This house in Osaka by Japanese studio Coo Planning hides a warm plywood interior behind an austere black facade (+ slideshow).
Located on a narrow street to the north east of the Japanese city, House in Asahiku provides a two-storey home for a couple, sandwiched between what architect Akiyoshi Nakao describes as the "inside court" and the "outside court".
The Coo Planning principal, whose past projects include a house to the south of the city, wanted to give the residence a pair of enclosed double-height spaces that would help to bring light onto the restricted plot.
"The plan is completed while considering how available light would be taken in," said Nakao. "The simple composition sandwiches each room with an 'inside court' and an 'outside court'."
The first of these spaces is a sheltered entranceway, which spans the space behind the metal-panel facade. A sliding black door provides access from the street.
The concrete floor inside is sunken to street level, slightly lower than the floor level of the house, helping to create a transition space before arriving at the family living and dining room. There is also a staircase at one end, leading up to the first floor.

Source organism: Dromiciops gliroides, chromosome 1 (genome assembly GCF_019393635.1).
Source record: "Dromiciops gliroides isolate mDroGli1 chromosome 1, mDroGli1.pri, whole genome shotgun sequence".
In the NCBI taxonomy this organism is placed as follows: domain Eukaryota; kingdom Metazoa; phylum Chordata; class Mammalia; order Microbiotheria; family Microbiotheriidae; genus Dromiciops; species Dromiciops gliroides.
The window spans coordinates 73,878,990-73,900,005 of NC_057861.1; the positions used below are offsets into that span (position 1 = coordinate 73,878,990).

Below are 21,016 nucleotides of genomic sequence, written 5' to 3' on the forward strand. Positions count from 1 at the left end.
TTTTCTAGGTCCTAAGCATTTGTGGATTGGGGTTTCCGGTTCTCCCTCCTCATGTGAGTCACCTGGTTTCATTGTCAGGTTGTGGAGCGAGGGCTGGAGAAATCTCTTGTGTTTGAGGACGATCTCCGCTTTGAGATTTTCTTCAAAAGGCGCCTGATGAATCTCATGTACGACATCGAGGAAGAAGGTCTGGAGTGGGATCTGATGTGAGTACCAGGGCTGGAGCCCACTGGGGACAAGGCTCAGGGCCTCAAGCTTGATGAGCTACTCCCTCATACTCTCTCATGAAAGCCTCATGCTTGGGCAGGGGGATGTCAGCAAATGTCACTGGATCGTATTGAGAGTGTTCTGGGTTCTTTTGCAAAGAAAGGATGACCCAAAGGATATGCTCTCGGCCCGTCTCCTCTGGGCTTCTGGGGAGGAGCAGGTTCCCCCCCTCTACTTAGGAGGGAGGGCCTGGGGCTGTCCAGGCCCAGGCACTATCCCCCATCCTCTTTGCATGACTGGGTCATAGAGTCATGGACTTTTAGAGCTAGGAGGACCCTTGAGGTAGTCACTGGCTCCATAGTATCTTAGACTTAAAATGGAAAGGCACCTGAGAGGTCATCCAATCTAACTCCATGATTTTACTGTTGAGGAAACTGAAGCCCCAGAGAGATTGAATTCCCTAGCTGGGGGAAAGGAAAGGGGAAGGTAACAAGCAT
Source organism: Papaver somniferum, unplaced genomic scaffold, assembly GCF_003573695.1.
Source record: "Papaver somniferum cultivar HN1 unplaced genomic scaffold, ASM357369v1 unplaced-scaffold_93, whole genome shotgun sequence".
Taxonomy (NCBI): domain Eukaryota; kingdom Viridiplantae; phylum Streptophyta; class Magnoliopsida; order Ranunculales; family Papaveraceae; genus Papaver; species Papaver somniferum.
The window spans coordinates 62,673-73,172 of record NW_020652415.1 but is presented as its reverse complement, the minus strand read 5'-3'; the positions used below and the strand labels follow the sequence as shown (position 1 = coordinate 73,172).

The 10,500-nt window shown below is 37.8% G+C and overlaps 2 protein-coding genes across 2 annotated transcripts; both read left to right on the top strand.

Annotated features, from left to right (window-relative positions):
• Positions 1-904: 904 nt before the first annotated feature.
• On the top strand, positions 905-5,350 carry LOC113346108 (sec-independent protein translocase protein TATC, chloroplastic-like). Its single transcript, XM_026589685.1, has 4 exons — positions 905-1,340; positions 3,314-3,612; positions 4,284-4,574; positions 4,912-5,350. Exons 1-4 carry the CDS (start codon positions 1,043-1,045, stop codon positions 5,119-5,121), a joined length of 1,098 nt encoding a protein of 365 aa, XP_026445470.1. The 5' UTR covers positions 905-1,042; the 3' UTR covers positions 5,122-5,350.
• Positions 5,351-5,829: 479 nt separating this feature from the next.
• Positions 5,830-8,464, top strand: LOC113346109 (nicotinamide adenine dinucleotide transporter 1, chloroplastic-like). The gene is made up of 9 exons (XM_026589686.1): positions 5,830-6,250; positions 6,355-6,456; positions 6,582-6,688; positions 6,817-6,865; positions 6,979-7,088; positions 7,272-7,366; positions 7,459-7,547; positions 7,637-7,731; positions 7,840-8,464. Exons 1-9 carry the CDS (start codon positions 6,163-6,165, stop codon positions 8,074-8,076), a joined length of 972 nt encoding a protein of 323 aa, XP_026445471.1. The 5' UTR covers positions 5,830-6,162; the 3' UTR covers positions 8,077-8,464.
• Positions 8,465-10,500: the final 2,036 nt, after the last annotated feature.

The second of these spaces is tucked away the back of the site, accessed from the other end of the living room. This allows residents to bring a breeze right through the interior, and lets natural light in from two sides.
Despite having only a 55-square-metre-footprint, the house also has a second staircase located alongside this rear terrace, creating a looping route around the building.
The architect used Japanese larch plywood to cover walls and ceilings throughout the property. The same material was used to build bespoke furniture, while the oiled wood floors offer a matching tone.
Nakao purposely chose a small amount of furniture to keep the space as simple as possible. "The light of unfilled space allows the material to express itself more richly," he said.
The kitchen sits alongside the living room, featuring tiled surfaces and a stainless steel counter.
A pair of bedrooms are located upstairs, alongside a pair of spare rooms that could be used for guests, but could also become children's rooms in the future.
Photography is by Yuko Tada.
Architect: Coo Planning
Principal designer: Akiyoshi Nakao
Construction company: kk-Soken
Sub-Construction: Kobe-Style-kitchen, SanwaCompany, Tform, Daiko